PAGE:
Usually, when experimental measurements are performed to validate numerical models, they do not coincide with the expected numerical results. These discrepancies originate from the uncertainties in simplifying assumptions of structural geometry, materials, as well as inaccurate boundary conditions. In the present case, most of the numerical simplification lies into the assumption of linear behavior for the materials. The problem of how to modify the numerical model taking into account the experimental results, essential for the reliability of the model, is known as model updating; see, for instance [17, 18].

Model updating procedure aims at minimizing the differences between the analytical and experimental results by changing uncertainty parameters such as material properties and boundary conditions. The model updating process typically consists of tuning some variables by using optimization algorithms and then automatic model updating using specialized software. Alternatively, manual tuning involves manual changes of the model geometry and modeling parameters by trial and error, guided by engineering judgment. Only manual tuning has been considered here since the model is linear elastic, and only few parameters have been tuned.

In order to apply this procedure, the structure has been subdivided into two substructures: one acting as main structure and the other acting as secondary structure useful only to distribute and transmit external loads to the main structure. Arches, stacks, abutments, and infilling of the piers (made of good-quality concrete) have been considered as structural parts (see Figure 5 for the different parts of the geometric model considered).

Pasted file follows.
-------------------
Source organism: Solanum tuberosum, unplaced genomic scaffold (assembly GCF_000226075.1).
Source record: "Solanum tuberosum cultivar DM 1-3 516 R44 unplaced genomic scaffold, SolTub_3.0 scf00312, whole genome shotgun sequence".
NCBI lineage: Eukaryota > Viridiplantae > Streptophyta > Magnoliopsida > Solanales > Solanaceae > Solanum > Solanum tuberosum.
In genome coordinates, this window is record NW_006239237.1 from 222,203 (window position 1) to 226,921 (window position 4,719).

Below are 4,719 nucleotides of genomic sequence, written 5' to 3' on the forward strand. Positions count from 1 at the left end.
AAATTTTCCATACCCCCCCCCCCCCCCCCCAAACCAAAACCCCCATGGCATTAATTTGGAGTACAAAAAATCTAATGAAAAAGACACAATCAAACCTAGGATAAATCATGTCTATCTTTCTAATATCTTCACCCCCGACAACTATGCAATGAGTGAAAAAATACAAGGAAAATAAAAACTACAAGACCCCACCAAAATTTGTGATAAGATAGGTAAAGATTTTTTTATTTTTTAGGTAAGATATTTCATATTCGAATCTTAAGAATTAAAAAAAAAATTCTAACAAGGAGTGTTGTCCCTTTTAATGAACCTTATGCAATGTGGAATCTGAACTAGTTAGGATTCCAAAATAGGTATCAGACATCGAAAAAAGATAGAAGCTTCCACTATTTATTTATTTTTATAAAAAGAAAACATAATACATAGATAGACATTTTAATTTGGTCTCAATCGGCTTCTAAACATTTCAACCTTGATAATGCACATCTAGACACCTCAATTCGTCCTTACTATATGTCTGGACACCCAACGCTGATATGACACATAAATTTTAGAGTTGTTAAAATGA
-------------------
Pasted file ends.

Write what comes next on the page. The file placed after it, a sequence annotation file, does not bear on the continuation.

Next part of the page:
4.1. The Masonry

Mechanical properties of structural masonry have been evaluated by means of experimental tests (see Section 3.3). Therefore, during the model tuning, the values obtained in the above tests have been used. In particular, a Young's modulus has been assumed, as suggested by Italian standards [19] starting from the experimental value of its compressive strength [15]. Other properties such as Poisson ratio and density have been introduced in the model by using conventional values taken from the literature, as well as for other materials not tested during the in situ survey (Table 1).

Table 1: Material properties.
4.2. Model Calibration

The model calibration has been then performed according to results obtained during the static load tests and, in particular, using the load phase 4 (see Figure 9). Material properties of concrete and pillar infilling of the structural parts have been selected according to classical values from the literature (Table 1). Nonstructural parts have had the elasticity modulus selected according to their secondary role so that they cannot effectively contribute to the equilibrium of stresses produced by vertical loads. For this reason, the elasticity modulus has been chosen low enough to engender the quasielimination of tensile stresses in these parts; see Table 1. Moreover, as anticipated in Section 2, much attention has been posed in the modelling of the interface between the newer and older parts of the bridge. In particular, the interface has been modelled using an orthotropic material whose mechanical properties are collected in Table 1 where “1” denotes the direction orthogonal to the contact surface between the two parts of the bridge and “2” the vertical direction. The results provided by the updated model are reported in Figure 14(a), where the comparison of the computed and measured vertical deflections is shown at the instruments locations.